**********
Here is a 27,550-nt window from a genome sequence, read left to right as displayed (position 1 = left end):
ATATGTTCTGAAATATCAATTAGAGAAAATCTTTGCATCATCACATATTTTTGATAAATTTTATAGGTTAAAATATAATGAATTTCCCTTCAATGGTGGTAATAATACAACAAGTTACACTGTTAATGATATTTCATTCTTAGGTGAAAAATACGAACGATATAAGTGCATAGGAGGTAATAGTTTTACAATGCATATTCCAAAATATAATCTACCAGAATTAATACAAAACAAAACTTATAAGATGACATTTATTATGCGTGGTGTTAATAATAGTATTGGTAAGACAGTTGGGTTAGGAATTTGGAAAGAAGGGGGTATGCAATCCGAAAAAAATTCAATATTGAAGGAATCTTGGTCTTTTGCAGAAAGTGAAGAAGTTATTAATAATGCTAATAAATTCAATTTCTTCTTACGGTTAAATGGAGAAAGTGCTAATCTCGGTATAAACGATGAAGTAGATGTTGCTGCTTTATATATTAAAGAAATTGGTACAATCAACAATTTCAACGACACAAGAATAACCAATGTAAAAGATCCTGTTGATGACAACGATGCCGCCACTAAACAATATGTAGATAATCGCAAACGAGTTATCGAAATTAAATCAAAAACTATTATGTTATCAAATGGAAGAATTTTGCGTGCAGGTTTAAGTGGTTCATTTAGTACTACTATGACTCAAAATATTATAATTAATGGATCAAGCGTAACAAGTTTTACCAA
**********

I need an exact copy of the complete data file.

Here is a 27,550-nt window from a genome sequence, read left to right as displayed (position 1 = left end):
ATATGTTCTGAAATATCAATTAGAGAAAATCTTTGCATCATCACATATTTTTGATAAATTTTATAGGTTAAAATATAATGAATTTCCCTTCAATGGTGGTAATAATACAACAAGTTACACTGTTAATGATATTTCATTCTTAGGTGAAAAATACGAACGATATAAGTGCATAGGAGGTAATAGTTTTACAATGCATATTCCAAAATATAATCTACCAGAATTAATACAAAACAAAACTTATAAGATGACATTTATTATGCGTGGTGTTAATAATAGTATTGGTAAGACAGTTGGGTTAGGAATTTGGAAAGAAGGGGGTATGCAATCCGAAAAAAATTCAATATTGAAGGAATCTTGGTCTTTTGCAGAAAGTGAAGAAGTTATTAATAATGCTAATAAATTCAATTTCTTCTTACGGTTAAATGGAGAAAGTGCTAATCTCGGTATAAACGATGAAGTAGATGTTGCTGCTTTATATATTAAAGAAATTGGTACAATCAACAATTTCAACGACACAAGAATAACCAATGTAAAAGATCCTGTTGATGACAACGATGCCGCCACTAAACAATATGTAGATAATCGCAAACGAGTTATCGAAATTAAATCAAAAACTATTATGTTATCAAATGGAAGAATTTTGCGTGCAGGTTTAAGTGGTTCATTTAGTACTACTATGACTCAAAATATTATAATTAATGGATCAAGCGTAACAAGTTTTACCAA